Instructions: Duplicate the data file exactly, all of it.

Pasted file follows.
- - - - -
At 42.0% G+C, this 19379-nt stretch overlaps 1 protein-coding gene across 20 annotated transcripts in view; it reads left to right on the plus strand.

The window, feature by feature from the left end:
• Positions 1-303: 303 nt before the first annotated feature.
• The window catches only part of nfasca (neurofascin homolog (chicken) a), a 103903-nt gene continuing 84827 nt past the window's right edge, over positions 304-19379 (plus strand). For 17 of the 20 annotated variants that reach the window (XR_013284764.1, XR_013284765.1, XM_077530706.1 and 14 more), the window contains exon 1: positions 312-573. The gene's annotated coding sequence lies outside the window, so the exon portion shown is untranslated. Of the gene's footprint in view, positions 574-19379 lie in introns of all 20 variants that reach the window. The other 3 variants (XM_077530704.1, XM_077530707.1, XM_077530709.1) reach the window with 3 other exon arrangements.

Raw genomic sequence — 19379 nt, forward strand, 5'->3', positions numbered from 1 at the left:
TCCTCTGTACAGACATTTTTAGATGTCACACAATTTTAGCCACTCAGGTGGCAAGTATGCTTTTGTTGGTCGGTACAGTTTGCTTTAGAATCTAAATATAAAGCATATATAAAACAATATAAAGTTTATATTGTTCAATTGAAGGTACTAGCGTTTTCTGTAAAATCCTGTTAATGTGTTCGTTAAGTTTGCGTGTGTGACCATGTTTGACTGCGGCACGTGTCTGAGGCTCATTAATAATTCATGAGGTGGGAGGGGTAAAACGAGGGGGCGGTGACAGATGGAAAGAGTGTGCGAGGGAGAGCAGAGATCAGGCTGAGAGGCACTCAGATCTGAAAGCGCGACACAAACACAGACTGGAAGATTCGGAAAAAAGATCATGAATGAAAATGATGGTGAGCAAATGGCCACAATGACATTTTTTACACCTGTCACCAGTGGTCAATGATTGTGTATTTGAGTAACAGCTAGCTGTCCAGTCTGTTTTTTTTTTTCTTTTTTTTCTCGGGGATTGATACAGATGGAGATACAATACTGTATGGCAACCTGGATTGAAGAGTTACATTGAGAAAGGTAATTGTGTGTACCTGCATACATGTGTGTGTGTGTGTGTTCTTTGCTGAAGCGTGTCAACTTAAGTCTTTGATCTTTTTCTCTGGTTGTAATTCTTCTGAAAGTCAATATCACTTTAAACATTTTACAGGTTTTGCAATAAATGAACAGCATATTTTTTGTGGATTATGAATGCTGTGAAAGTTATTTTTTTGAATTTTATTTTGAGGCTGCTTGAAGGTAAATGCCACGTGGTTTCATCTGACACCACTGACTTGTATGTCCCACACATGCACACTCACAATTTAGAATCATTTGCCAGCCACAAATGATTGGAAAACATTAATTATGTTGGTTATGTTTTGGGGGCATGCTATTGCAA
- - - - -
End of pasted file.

At 42.0% G+C, this 19379-nt stretch overlaps 1 protein-coding gene across 20 annotated transcripts in view; it reads left to right on the plus strand.

The window, feature by feature from the left end:
• Positions 1-303: 303 nt before the first annotated feature.
• The window catches only part of nfasca (neurofascin homolog (chicken) a), a 103903-nt gene continuing 84827 nt past the window's right edge, over positions 304-19379 (plus strand). For 17 of the 20 annotated variants that reach the window (XR_013284764.1, XR_013284765.1, XM_077530706.1 and 14 more), the window contains exon 1: positions 312-573. The gene's annotated coding sequence lies outside the window, so the exon portion shown is untranslated. Of the gene's footprint in view, positions 574-19379 lie in introns of all 20 variants that reach the window. The other 3 variants (XM_077530704.1, XM_077530707.1, XM_077530709.1) reach the window with 3 other exon arrangements.

Raw genomic sequence — 19379 nt, forward strand, 5'->3', positions numbered from 1 at the left:
TCCTCTGTACAGACATTTTTAGATGTCACACAATTTTAGCCACTCAGGTGGCAAGTATGCTTTTGTTGGTCGGTACAGTTTGCTTTAGAATCTAAATATAAAGCATATATAAAACAATATAAAGTTTATATTGTTCAATTGAAGGTACTAGCGTTTTCTGTAAAATCCTGTTAATGTGTTCGTTAAGTTTGCGTGTGTGACCATGTTTGACTGCGGCACGTGTCTGAGGCTCATTAATAATTCATGAGGTGGGAGGGGTAAAACGAGGGGGCGGTGACAGATGGAAAGAGTGTGCGAGGGAGAGCAGAGATCAGGCTGAGAGGCACTCAGATCTGAAAGCGCGACACAAACACAGACTGGAAGATTCGGAAAAAAGATCATGAATGAAAATGATGGTGAGCAAATGGCCACAATGACATTTTTTACACCTGTCACCAGTGGTCAATGATTGTGTATTTGAGTAACAGCTAGCTGTCCAGTCTGTTTTTTTTTTTCTTTTTTTTCTCGGGGATTGATACAGATGGAGATACAATACTGTATGGCAACCTGGATTGAAGAGTTACATTGAGAAAGGTAATTGTGTGTACCTGCATACATGTGTGTGTGTGTGTGTTCTTTGCTGAAGCGTGTCAACTTAAGTCTTTGATCTTTTTCTCTGGTTGTAATTCTTCTGAAAGTCAATATCACTTTAAACATTTTACAGGTTTTGCAATAAATGAACAGCATATTTTTTGTGGATTATGAATGCTGTGAAAGTTATTTTTTTGAATTTTATTTTGAGGCTGCTTGAAGGTAAATGCCACGTGGTTTCATCTGACACCACTGACTTGTATGTCCCACACATGCACACTCACAATTTAGAATCATTTGCCAGCCACAAATGATTGGAAAACATTAATTATGTTGGTTATGTTTTGGGGGCATGCTATTGCAA